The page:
Sustainable Conservation is dedicated to making it easier to restore California. Working to balance the needs of humans and habitat is a key priority to ensure resource resiliency for a bright future.
One way we can help is by easing the time and cost of restoration permitting while maintaining strict environmental standards. We’re working with state and federal agencies to craft permits that will help more restoration happen now – not years from now – so our over 350 imperiled species can come back from the brink and our human populations can thrive.
Restoring Rivers with Critter Construction
This innovative project, led by restoration-savvy Betsy Stapleton and Dr. Michael Pollock of NOAA Fisheries, which permits riparian restoration near to California’s coast, draws on some serious engineering from a local source you may not expect: beavers.
Long considered a nuisance, the North American beaver (Castor canadenses) was hunted to near extinction for their pelts in the 19th century. Without their industrious home-building skills, however, our river hydrology and ecology has suffered dramatically, which means struggling Coho fish populations have less habitat to count on and local groundwater resources suffer.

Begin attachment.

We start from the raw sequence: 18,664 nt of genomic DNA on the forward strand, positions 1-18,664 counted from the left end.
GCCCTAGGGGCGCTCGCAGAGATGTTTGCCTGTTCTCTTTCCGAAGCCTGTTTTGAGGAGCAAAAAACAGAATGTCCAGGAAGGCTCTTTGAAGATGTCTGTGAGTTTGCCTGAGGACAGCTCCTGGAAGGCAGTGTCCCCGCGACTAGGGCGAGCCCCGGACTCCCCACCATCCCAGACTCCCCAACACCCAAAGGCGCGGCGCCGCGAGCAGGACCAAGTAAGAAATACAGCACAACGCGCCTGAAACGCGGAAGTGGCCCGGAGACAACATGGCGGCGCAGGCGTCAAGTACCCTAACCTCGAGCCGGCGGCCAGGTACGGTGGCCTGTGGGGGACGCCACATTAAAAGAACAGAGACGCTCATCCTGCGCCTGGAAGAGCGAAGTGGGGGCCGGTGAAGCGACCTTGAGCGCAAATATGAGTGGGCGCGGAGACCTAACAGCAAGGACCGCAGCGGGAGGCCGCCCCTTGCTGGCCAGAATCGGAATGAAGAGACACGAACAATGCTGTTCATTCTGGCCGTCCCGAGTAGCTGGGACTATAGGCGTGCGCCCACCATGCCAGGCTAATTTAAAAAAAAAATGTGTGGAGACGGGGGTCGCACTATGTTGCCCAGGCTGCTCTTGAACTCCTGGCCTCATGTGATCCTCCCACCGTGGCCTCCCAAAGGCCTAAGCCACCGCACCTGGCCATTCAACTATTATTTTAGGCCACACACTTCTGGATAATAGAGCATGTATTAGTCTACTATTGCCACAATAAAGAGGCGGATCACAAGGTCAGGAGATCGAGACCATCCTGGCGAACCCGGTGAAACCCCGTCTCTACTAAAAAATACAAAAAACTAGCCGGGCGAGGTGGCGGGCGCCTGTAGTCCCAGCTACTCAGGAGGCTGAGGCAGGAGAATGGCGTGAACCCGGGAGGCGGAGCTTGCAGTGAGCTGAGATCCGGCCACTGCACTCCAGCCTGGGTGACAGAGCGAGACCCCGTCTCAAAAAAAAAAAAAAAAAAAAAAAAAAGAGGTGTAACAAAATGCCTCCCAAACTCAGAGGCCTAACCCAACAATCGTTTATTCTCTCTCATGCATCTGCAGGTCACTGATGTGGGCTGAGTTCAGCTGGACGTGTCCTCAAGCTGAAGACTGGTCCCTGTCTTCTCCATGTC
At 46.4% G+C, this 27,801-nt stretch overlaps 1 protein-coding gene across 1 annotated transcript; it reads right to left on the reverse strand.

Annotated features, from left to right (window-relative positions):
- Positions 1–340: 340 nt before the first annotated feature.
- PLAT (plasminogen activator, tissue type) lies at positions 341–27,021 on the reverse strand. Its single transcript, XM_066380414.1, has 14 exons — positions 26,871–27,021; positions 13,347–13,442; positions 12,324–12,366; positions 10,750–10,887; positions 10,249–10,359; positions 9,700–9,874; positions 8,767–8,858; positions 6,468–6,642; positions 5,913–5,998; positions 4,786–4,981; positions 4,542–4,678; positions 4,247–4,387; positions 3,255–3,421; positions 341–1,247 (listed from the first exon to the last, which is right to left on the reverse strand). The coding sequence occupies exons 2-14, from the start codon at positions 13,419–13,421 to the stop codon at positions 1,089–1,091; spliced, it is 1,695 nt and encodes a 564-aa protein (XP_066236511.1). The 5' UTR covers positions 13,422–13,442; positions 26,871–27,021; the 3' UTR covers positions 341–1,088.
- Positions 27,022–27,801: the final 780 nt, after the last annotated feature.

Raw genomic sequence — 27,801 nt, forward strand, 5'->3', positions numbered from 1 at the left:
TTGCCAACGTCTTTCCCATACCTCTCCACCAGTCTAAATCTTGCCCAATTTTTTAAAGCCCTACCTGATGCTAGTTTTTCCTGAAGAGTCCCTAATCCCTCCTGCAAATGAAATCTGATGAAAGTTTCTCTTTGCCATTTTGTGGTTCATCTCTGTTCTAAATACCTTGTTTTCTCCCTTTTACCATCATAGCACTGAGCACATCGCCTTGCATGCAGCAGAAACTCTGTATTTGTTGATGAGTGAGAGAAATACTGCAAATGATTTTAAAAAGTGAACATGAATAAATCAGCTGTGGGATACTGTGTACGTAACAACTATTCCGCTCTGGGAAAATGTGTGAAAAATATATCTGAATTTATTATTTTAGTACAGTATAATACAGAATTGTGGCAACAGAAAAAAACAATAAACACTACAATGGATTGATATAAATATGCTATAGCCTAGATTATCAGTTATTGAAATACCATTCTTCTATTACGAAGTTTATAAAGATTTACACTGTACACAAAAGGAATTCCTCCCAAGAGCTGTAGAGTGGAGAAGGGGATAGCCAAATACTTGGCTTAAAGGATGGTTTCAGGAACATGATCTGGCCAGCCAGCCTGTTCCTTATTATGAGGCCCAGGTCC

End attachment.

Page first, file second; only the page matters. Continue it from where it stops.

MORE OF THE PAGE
Now, Betsy and Michael are working in the Klamath Basin community to install beaver dam replicas, low-cost woven lattice structures that mimic natural beaver dams. These projects regulate both in-stream flows and temperature for fish populations, and fill floodplains to enhance wetland habitat, replenish groundwater and boost soil health.
Boosting Restoration, Fish Populations
In 2017, Betsy used the Sustainable Conservation-sponsored HRE Act to obtain permits for six replicas on French Creek, a tributary of the larger Scott River. As an added bonus, once an replica is constructed, there’s a chance for beavers to recolonize the area and take over management.
“I’m a huge fan of the HRE Act! You get a permit with everything aligned, including coverage for species listed under the California Endangered Species Act – which saves a lot of money. This tool helps us bring projects to life faster, and aids our outreach to increase restoration.” – Betsy Stapleton
The Coho that live here are an independent population, and there’s a good chance that this work, coupled with other restoration projects done and planned, will help these fish recover and flourish. Partnering with agencies responsible for permitting restoration means more people like Betsy can work in their communities to protect endangered species and improve impacted habitats.